This crisp little pick ‘n’ mix history of money by Jacob Goldstein makes for an easy, entertaining read. As gripping as a money book can be it has the light touch of journalistic storytelling, veined by vivid vignettes and sorted around some refreshingly newish themes. Like China’s paper money phase or a chapter on John Law linking neatly to gambling and probability. There is a fun chapter on the Euro and one on bitcoin making me feel I almost understand it now. (Still don’t get why transactions have to be verified by a third party rather than some algorithm ?)
Scroll down for reviews and a taster from Goldstein’s chapter on the Euro
“There is much ground to cover as Money moves from traders in Sichuan to goldsmiths in London to investors in the Mississippi Territory. Each treatment is necessarily brief, and some readers may want more detail. But stacking up case studies like this means a bigger story—a recurring pattern—begins to appear … Money should be required reading for every financial regulator … I would have liked a chapter on underground and informal currencies. People living in the world’s toughest economies use all sorts of monies that are ‘made up’ … Money is great preparation for turbulent times: a vibrant and accessible grounding in how the evolution of cash—organic, random and social—really works.”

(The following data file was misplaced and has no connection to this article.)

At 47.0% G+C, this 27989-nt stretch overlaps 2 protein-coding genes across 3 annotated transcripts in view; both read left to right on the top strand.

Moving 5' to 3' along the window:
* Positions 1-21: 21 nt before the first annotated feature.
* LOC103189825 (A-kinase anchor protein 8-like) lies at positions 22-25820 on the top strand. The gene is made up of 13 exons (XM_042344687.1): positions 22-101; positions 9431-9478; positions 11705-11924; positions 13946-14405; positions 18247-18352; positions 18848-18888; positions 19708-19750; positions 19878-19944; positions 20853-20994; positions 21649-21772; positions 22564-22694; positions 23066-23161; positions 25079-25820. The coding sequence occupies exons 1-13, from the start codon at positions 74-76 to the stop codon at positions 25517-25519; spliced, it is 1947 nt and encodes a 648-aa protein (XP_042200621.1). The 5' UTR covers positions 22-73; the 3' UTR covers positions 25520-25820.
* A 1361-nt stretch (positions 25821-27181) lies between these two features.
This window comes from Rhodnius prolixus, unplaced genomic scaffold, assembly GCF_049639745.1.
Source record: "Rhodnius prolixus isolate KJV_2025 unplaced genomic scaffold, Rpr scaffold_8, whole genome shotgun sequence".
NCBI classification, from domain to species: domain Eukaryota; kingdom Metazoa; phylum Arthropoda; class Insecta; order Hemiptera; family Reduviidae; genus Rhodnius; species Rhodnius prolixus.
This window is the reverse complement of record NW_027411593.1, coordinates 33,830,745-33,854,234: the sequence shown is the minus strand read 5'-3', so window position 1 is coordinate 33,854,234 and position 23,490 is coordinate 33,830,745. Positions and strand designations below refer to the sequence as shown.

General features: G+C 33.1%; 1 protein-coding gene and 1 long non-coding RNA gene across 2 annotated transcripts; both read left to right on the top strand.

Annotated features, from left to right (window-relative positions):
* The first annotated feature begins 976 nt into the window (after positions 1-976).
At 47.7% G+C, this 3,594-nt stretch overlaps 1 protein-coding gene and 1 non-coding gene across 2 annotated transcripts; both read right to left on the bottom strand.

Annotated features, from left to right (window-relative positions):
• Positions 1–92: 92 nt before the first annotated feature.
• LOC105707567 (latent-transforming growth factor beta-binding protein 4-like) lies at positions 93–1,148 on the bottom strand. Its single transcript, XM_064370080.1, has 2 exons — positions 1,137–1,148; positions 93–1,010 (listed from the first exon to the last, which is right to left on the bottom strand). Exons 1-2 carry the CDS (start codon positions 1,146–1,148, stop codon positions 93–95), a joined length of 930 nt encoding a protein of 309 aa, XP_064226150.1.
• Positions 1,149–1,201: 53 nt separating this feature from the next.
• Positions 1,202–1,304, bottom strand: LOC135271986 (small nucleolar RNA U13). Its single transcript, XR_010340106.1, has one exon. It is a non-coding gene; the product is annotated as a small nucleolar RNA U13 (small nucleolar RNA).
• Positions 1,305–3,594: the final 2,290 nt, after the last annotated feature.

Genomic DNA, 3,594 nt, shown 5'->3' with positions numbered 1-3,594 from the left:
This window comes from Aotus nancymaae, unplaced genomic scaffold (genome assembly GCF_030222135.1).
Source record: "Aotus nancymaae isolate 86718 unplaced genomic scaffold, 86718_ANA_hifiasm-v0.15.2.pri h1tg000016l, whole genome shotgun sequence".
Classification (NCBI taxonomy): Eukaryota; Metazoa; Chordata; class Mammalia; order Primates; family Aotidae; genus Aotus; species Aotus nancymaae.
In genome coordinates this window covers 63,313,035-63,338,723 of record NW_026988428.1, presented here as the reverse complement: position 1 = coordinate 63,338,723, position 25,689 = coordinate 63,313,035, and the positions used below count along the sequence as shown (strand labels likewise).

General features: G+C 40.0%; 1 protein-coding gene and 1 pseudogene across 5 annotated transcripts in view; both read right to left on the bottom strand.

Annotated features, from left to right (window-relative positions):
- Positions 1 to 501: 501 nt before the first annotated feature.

“Goldstein, co-host of NPR’s podcast Planet Money, offers a brisk, brightly told history of money, ranging from lumps of metal used in ancient Greek city-states to invisible bitcoin traded online. Money, the author argues convincingly, is “a made-up thing, a shared fiction.” He continues, “a pretty good working definition of money is: it’s the thing you pay taxes with. In a world where different things are competing to be money—bills of exchange, silver and gold coins, notes from private banks—the thing the government accepts for taxes is going to win.” Besides tracing different forms that money has taken, Goldstein introduces a roster of quirky individuals who influenced monetary policy: among them, 17th-century Scotsman John Law, an inveterate gambler cognizant of the probability theory put forth by the “weirdo genius” Blaise Pascal and who powerfully shaped the French economy; Nicholas Biddle, president of America’s first central bank (at a time when the U.S. had 8,370 different kinds of paper money), who drew Andrew Jackson’s ire; Yale economist Irving Fisher, who redefined the dollar “as a fixed basket of stuff”; and Bruce Bent, inventor of the money-market fund. Goldstein deftly clarifies economic concepts, distinguishing, for example, the real economy (“the carpenter who builds your house”) from finance (“the banker who lends you money to buy the house”). Finance, he explains, “matches people who are willing to give up money now for the possibility of more money later with people who need money now and are willing to pay back more money later. Finance moves money around in time.” The author also explains the underpinnings of the 2008 financial crisis, the consequences of the adoption of the euro, and the possibilities of money in the future: the disappearance of cash, for one, and the end of banks.